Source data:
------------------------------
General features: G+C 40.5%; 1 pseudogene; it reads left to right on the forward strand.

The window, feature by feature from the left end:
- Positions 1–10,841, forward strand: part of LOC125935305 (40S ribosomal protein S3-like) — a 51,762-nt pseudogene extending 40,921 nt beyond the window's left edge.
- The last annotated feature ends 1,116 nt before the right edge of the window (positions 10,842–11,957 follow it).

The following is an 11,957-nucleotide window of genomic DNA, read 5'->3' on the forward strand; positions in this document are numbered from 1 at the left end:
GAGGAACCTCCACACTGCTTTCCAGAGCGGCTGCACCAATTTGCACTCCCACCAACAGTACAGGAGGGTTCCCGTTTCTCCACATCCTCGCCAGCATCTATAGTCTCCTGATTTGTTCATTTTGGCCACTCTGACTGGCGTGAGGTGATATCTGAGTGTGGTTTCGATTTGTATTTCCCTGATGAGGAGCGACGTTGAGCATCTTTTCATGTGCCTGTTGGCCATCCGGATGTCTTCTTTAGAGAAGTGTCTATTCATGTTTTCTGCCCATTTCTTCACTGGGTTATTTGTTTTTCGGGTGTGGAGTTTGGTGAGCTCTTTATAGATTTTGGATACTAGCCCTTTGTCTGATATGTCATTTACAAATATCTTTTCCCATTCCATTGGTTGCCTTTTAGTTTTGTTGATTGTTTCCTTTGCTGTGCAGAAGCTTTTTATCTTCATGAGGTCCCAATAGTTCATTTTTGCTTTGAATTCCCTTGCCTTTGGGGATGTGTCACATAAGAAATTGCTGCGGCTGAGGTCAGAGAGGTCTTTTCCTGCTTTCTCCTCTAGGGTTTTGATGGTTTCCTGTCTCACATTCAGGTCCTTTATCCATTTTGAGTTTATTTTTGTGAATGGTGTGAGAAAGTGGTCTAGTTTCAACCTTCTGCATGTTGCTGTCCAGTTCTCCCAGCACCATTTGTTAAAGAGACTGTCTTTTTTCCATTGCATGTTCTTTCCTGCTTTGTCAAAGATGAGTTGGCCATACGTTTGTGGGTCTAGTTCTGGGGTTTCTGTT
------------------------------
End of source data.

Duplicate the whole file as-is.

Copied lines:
General features: G+C 40.5%; 1 pseudogene; it reads left to right on the forward strand.

The window, feature by feature from the left end:
- Positions 1–10,841, forward strand: part of LOC125935305 (40S ribosomal protein S3-like) — a 51,762-nt pseudogene extending 40,921 nt beyond the window's left edge.
- The last annotated feature ends 1,116 nt before the right edge of the window (positions 10,842–11,957 follow it).

The following is an 11,957-nucleotide window of genomic DNA, read 5'->3' on the forward strand; positions in this document are numbered from 1 at the left end:
GAGGAACCTCCACACTGCTTTCCAGAGCGGCTGCACCAATTTGCACTCCCACCAACAGTACAGGAGGGTTCCCGTTTCTCCACATCCTCGCCAGCATCTATAGTCTCCTGATTTGTTCATTTTGGCCACTCTGACTGGCGTGAGGTGATATCTGAGTGTGGTTTCGATTTGTATTTCCCTGATGAGGAGCGACGTTGAGCATCTTTTCATGTGCCTGTTGGCCATCCGGATGTCTTCTTTAGAGAAGTGTCTATTCATGTTTTCTGCCCATTTCTTCACTGGGTTATTTGTTTTTCGGGTGTGGAGTTTGGTGAGCTCTTTATAGATTTTGGATACTAGCCCTTTGTCTGATATGTCATTTACAAATATCTTTTCCCATTCCATTGGTTGCCTTTTAGTTTTGTTGATTGTTTCCTTTGCTGTGCAGAAGCTTTTTATCTTCATGAGGTCCCAATAGTTCATTTTTGCTTTGAATTCCCTTGCCTTTGGGGATGTGTCACATAAGAAATTGCTGCGGCTGAGGTCAGAGAGGTCTTTTCCTGCTTTCTCCTCTAGGGTTTTGATGGTTTCCTGTCTCACATTCAGGTCCTTTATCCATTTTGAGTTTATTTTTGTGAATGGTGTGAGAAAGTGGTCTAGTTTCAACCTTCTGCATGTTGCTGTCCAGTTCTCCCAGCACCATTTGTTAAAGAGACTGTCTTTTTTCCATTGCATGTTCTTTCCTGCTTTGTCAAAGATGAGTTGGCCATACGTTTGTGGGTCTAGTTCTGGGGTTTCTGTT